We left off last time discussing TVXQ’s early beginnings. Today, we’re going to go into a little more detail about how exactly they went from being a 5-member band to being a 2-member one.
Please note that a measly blog post is nowhere near enough to cover the full scale of the story. I will be providing the summarized chain of events here; if you have any further questions, I suggest you do a quick Google search. Google works wonders, you know!
Anyways, let’s flash back to early 2010.
In January of 2010, TVXQ released their twenty-ninth single, entitled “Break Out!”
Yes, their twenty-ninth. How many other artists do you know of that have released nearly thirty singles in seven years? These guys were churning out music, both Korean and Japanese, left and right.
Of course, if you rise…you must fall.
In April of 2010, 3 of the members of TVXQ (Junsu, Yoochun, and Jaejoong) filed a lawsuit against their entertainment company, SM Entertainment. From here on, I will refer to the trio as “JYJ” to reduce the amount of typing that I have to do. Anyways, JYJ filed suit against their company, alleging that they were treated unfairly, didn’t get to have any say in their music and promotions, and that they were being overworked. One word from the whole charade has entered the Korean lexicon: the term “slave contract” is now used to refer to contracts that may be biased or unfair against the performer.
In any case, JYJ would go on to win their case (it was actually just wrapped up a few weeks ago) and would form their own group, entitled – any guesses? – JYJ. They would run into some trouble, however; none of the major broadcast stations would allow them on TV, for fear of reprisals from the entertainment behemoth that was called SM Entertainment.
It looks like the future is brightening for JYJ; they recently won the verdict that SME was indeed interfering in their activities, and there are talks of a drama starring one of the members.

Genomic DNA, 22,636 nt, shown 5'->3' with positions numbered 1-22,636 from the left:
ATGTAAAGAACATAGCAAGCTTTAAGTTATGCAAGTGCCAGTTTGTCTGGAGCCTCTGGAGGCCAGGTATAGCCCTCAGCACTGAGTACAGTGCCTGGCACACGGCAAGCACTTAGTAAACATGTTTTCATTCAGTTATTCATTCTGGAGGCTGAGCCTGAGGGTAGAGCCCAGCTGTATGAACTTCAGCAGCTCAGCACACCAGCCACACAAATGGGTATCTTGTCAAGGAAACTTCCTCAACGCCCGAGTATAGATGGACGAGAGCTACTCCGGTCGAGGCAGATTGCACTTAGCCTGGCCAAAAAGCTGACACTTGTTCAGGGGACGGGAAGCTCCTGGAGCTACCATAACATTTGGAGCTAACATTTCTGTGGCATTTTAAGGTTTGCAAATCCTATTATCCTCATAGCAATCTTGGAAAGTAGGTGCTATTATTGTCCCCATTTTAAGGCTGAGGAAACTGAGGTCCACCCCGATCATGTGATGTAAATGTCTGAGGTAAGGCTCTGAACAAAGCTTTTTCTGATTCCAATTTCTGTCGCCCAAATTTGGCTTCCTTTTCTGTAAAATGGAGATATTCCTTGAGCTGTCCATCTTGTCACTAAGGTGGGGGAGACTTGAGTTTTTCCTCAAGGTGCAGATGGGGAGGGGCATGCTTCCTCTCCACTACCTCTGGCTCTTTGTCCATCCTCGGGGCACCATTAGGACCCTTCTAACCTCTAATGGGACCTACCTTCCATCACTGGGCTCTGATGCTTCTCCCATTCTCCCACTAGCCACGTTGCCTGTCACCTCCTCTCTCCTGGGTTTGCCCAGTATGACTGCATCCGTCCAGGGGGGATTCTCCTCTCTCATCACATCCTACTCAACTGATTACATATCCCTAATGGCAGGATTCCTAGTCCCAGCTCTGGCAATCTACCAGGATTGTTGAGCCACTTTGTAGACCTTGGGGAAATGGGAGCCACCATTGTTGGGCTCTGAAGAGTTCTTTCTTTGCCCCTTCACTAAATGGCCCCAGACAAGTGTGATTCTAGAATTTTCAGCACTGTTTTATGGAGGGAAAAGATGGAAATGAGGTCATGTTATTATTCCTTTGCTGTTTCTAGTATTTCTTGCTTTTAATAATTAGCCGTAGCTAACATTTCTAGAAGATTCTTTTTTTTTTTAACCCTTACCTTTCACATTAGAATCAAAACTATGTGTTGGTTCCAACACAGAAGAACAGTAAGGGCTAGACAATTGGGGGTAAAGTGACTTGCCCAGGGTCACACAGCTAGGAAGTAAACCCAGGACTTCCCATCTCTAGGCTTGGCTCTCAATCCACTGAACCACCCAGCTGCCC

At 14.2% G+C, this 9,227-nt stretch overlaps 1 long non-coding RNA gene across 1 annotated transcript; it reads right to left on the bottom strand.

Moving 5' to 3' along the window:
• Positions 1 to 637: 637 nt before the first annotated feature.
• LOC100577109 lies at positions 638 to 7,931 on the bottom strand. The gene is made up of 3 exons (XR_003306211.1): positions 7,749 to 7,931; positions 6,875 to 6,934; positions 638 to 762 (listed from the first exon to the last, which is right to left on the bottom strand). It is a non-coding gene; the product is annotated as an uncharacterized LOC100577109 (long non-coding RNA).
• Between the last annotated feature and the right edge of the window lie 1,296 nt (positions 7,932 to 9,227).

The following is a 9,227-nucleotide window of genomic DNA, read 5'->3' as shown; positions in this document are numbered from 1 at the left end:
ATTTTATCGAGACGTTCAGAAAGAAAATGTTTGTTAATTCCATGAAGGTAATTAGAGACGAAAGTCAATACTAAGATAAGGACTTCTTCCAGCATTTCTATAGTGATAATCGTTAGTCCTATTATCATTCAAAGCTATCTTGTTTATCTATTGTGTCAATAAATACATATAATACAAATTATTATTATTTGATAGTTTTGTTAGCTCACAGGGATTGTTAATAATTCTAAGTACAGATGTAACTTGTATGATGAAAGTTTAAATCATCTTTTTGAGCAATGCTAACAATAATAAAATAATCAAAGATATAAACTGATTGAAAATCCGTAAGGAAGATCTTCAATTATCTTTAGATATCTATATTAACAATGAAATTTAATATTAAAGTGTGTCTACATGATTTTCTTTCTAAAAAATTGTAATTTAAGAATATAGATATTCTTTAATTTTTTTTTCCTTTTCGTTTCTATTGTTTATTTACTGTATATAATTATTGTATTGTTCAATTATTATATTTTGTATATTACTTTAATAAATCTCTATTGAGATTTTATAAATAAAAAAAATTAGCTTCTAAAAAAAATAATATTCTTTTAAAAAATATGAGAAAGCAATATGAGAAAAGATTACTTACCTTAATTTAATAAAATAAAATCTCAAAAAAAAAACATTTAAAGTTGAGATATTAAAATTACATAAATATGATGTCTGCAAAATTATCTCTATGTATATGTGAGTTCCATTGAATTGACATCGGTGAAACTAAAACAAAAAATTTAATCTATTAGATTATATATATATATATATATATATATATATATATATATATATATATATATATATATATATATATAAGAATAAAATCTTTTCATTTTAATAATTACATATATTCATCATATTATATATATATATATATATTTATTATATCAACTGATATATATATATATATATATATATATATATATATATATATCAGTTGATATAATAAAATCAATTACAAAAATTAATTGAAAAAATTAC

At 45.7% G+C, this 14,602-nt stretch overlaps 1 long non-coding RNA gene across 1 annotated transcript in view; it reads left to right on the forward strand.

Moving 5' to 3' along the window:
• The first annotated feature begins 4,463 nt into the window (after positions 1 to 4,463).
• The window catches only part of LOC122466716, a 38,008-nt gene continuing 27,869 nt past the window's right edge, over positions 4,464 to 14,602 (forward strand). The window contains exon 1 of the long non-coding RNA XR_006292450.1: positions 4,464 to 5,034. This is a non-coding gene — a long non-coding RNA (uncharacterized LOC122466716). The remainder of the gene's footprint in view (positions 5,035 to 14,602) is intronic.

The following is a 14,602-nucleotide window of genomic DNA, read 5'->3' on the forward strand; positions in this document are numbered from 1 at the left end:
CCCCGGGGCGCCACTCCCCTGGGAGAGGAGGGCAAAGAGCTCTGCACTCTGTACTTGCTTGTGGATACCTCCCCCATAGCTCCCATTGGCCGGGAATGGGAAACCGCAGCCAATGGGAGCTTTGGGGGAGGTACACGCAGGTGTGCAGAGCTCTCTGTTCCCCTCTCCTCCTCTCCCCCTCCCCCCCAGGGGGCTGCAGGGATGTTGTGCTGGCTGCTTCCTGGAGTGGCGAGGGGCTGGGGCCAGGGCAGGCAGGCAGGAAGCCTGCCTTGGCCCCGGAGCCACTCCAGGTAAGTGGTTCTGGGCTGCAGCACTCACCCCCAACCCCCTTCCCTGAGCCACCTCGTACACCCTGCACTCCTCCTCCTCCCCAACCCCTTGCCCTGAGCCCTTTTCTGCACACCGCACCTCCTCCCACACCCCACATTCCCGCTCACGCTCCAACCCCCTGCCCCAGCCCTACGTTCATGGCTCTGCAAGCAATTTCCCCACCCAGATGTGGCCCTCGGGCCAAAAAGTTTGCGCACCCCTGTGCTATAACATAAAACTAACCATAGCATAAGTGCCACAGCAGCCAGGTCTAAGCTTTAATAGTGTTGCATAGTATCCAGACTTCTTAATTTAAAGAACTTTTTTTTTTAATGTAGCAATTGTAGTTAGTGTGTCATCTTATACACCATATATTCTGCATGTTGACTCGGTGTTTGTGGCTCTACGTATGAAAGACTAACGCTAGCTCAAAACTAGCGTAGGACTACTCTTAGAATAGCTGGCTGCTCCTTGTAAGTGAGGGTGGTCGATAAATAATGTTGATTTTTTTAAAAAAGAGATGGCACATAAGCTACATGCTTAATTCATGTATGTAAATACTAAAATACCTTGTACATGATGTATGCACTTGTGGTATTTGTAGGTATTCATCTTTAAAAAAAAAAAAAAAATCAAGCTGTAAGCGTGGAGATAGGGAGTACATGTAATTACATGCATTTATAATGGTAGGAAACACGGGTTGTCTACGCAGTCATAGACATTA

However, this review is NOT about JYJ. So we leave the trio, and come back to the now-2-membered TVXQ, with only Changmin and Yunho – who didn’t take part in the lawsuit – allowed to remain.
They returned in January 2011 with “Keep Your Head Down”.
And boy, did they return with a bang.
Personally, I’m against the usage of the word “epic” to describe stuff, but in this case, I think I can make an exception.
This song is epic.
I mean, come on! Check out that bass beat! And to my knowledge, this is one of the only instances of pop music – Korean or otherwise – that uses French horns. It really is very refreshing to hear music that isn’t yet another regurgitated instance of synth pop or bubblegum pop. But then again, TVXQ hasn’t been really known for their bubblegum pop in the first place.
How shall I say it…there’s something very refined about “Keep Your Head Down”. If the rest of the music industry can be compared to some sort of a Mexican Riviera party going down at Cabo San Lucas, TVXQ would be the equivalent of a cultured Mardi Gras ball at a mansion somewhere in Louisiana.
Yunho and Changmin’s voices are amazing, as always. I especially enjoy listening to Yunho’s rapping skills; his voice is refined and seductive. My god, did I really say that about a man’s voice?
It’s hard to find anything missing or out of place in this song. I won’t say it’s perfect – it does suffer a bit from the bridge section and its general lack of “energy” compared to the rest of the song, but it really is a damn fine song, and one of my favorites. TVXQ’s “Keep Your Head Down” earns:
4.5 out of 5 stars.